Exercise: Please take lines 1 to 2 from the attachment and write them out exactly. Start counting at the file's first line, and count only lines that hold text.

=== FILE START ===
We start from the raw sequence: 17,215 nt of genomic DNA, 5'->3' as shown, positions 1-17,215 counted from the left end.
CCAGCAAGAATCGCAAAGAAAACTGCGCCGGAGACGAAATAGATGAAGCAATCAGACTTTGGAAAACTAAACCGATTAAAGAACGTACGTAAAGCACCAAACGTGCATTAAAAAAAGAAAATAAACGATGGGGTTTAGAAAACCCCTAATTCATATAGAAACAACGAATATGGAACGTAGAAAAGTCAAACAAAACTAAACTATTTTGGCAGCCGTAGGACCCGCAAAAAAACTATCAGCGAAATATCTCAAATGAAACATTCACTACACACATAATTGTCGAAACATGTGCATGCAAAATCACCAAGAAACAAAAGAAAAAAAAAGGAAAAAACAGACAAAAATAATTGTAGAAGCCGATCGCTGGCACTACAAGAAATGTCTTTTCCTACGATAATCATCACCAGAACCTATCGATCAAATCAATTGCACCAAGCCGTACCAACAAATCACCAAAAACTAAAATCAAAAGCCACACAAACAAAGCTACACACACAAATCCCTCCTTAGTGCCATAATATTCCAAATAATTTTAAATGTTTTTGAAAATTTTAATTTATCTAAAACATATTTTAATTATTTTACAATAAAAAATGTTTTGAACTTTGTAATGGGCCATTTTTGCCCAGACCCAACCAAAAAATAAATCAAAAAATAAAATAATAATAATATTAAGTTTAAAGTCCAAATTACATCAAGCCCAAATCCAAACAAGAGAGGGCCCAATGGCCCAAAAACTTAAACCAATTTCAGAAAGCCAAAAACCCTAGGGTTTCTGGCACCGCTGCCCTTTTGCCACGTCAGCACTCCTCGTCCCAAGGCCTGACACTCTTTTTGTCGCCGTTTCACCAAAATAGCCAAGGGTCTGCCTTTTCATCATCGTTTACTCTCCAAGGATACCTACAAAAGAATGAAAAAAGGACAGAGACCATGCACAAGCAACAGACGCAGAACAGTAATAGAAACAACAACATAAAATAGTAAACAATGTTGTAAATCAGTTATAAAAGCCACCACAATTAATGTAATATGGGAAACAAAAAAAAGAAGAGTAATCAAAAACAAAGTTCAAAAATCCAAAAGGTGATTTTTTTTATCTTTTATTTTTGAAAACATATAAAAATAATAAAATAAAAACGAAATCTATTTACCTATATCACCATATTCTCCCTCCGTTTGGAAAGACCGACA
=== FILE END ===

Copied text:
We start from the raw sequence: 17,215 nt of genomic DNA, 5'->3' as shown, positions 1-17,215 counted from the left end.
CCAGCAAGAATCGCAAAGAAAACTGCGCCGGAGACGAAATAGATGAAGCAATCAGACTTTGGAAAACTAAACCGATTAAAGAACGTACGTAAAGCACCAAACGTGCATTAAAAAAAGAAAATAAACGATGGGGTTTAGAAAACCCCTAATTCATATAGAAACAACGAATATGGAACGTAGAAAAGTCAAACAAAACTAAACTATTTTGGCAGCCGTAGGACCCGCAAAAAAACTATCAGCGAAATATCTCAAATGAAACATTCACTACACACATAATTGTCGAAACATGTGCATGCAAAATCACCAAGAAACAAAAGAAAAAAAAAGGAAAAAACAGACAAAAATAATTGTAGAAGCCGATCGCTGGCACTACAAGAAATGTCTTTTCCTACGATAATCATCACCAGAACCTATCGATCAAATCAATTGCACCAAGCCGTACCAACAAATCACCAAAAACTAAAATCAAAAGCCACACAAACAAAGCTACACACACAAATCCCTCCTTAGTGCCATAATATTCCAAATAATTTTAAATGTTTTTGAAAATTTTAATTTATCTAAAACATATTTTAATTATTTTACAATAAAAAATGTTTTGAACTTTGTAATGGGCCATTTTTGCCCAGACCCAACCAAAAAATAAATCAAAAAATAAAATAATAATAATATTAAGTTTAAAGTCCAAATTACATCAAGCCCAAATCCAAACAAGAGAGGGCCCAATGGCCCAAAAACTTAAACCAATTTCAGAAAGCCAAAAACCCTAGGGTTTCTGGCACCGCTGCCCTTTTGCCACGTCAGCACTCCTCGTCCCAAGGCCTGACACTCTTTTTGTCGCCGTTTCACCAAAATAGCCAAGGGTCTGCCTTTTCATCATCGTTTACTCTCCAAGGATACCTACAAAAGAATGAAAAAAGGACAGAGACCATGCACAAGCAACAGACGCAGAACAGTAATAGAAACAACAACATAAAATAGTAAACAATGTTGTAAATCAGTTATAAAAGCCACCACAATTAATGTAATATGGGAAACAAAAAAAAGAAGAGTAATCAAAAACAAAGTTCAAAAATCCAAAAGGTGATTTTTTTTATCTTTTATTTTTGAAAACATATAAAAATAATAAAATAAAAACGAAATCTATTTACCTATATCACCATATTCTCCCTCCGTTTGGAAAGACCGACA